Haus der Offiziere


This is the Haus der Offiziere in the city Wünsdorf. This town was the Red Army’s headquarters in Germany, it was the biggest Soviet military camp outside the USSR.

The military history of Wünsdorf goes back to the early 1900s. In 1888 the two shooting ranges, Kummersdorf and Jüterbog, were linked by a rail line. The whole area really gained in strategic significance with the construction of this railway. Because of this, by 1910 there were quite a few army barracks in Wünsdorf-Zossen. A telephone and telegraph office was established in 1912 and the infantry school followed the year after that. The 60.000-acre area had become Europe’s largest military base by the time the First World War started in 1914.

Wünsdorf remained important from a military perspective even after the war, with barracks, a military hospital and stables. These buildings were part of the ‘Militärturnanstalt’ or ‘Heeressportschule’ that was established in 1919. The German team trained here ahead of the 1936 Olympic Games in Berlin.


In 1945 the buildings became ‘Das Haus der Offiziere’ (Officers’ House) under Soviet administration. The Cold War started and in this building the Russians prepared themselves for the Third World War. The Officers’ House was most certainly the most luxury part of Wünsdorf with leisure facilities such as a theater and swimming pool. Wünsdorf was a closed town during the time it was occupied by the Soviet forces, and effectively became a Soviet town in the heart of Germany. A daily delivery via a direct rail link from Moscow allowed the town to isolate itself from the surrounding areas.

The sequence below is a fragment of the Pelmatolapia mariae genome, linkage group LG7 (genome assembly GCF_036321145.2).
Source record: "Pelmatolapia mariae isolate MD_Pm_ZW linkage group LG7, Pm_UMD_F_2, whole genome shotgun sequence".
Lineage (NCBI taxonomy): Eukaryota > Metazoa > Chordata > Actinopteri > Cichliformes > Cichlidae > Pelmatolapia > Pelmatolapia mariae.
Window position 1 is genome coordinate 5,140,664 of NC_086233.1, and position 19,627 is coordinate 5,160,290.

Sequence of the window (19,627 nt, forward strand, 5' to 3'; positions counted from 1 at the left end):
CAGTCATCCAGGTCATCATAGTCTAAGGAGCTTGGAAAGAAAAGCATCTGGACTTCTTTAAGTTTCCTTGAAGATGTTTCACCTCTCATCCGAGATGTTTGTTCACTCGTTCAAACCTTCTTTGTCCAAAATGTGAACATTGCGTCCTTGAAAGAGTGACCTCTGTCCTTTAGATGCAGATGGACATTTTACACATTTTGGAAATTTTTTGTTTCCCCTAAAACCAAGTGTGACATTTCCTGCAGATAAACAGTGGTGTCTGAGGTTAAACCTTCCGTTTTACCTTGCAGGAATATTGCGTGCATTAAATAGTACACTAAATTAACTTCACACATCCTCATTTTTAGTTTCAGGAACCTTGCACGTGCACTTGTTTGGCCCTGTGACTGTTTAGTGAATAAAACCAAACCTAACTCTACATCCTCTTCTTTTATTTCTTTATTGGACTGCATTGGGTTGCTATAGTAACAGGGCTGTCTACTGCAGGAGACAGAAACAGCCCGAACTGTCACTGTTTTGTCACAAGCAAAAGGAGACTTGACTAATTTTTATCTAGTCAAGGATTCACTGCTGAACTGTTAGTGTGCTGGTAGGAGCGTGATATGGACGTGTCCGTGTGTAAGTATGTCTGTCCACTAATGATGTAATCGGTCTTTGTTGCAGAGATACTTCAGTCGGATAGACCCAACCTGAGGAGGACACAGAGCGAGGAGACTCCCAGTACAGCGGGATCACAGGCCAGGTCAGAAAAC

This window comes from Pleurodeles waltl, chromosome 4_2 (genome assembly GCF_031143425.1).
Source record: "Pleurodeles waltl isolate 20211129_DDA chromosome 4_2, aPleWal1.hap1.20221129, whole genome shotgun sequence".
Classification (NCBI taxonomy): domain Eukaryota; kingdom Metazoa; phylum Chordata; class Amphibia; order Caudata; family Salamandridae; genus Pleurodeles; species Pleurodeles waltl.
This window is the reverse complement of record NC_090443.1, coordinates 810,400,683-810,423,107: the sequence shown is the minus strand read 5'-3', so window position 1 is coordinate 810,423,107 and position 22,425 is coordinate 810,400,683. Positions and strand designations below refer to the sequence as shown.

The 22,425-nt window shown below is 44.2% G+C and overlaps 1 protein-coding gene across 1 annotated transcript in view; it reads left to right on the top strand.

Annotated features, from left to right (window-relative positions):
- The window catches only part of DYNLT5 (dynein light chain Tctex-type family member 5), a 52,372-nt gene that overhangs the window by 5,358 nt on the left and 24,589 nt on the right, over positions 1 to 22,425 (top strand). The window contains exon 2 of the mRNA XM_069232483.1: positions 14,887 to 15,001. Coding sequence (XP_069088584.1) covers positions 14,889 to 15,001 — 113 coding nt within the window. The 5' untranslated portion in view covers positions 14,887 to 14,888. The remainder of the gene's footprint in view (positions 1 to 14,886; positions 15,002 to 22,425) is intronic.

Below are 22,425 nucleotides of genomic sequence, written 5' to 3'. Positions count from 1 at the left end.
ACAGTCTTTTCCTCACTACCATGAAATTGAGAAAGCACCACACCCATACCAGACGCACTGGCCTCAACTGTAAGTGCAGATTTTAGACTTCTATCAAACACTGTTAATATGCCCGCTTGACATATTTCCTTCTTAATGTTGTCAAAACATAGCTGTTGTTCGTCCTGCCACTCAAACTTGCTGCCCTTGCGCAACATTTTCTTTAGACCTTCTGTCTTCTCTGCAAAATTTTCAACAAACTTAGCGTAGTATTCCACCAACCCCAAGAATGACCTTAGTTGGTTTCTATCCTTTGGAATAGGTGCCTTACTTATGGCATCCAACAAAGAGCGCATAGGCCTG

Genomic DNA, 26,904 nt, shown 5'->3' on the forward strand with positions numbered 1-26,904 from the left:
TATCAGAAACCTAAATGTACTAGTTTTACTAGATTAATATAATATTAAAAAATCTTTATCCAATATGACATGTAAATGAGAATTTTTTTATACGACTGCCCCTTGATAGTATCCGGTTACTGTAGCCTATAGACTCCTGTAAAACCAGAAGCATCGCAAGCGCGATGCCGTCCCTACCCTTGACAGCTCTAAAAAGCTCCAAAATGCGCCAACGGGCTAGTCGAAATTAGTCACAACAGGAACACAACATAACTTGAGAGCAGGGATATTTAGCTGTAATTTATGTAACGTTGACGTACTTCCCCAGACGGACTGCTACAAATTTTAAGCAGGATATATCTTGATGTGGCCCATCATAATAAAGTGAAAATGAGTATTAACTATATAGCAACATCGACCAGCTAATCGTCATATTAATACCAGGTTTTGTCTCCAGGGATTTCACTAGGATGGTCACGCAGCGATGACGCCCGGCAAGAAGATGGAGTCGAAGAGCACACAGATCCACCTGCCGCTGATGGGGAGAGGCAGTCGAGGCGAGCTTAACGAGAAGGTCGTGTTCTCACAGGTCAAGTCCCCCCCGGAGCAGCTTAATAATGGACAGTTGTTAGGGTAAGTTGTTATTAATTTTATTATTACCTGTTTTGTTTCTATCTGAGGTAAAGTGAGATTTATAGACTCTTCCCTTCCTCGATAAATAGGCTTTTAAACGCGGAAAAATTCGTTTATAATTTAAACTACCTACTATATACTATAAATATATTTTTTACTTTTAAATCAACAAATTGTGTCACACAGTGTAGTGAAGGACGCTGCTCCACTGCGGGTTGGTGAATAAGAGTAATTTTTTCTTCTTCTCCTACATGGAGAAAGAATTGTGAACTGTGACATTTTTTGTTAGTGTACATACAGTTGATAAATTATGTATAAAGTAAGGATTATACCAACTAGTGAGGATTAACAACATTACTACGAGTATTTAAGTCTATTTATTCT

In the 1950s, the site was modernized. Firstly, the pool was rebuilt. Secondly, the gymnasium was turned into a theater and there were many more buildings added. Shops, barber shops, schools, a museum, a special radio and television studios, the town had it all. A giant statue of Lenin was built in front of the central building, looking over the old soccer field.

The site was abandoned in 1994. When the Soviet army left in 1994 the population dropped from 60,000 to just 6,000 people. I visited the location in 2016. Read this report for another urbex location in Wünsdorf.

Built 1912
Abandoned 1995
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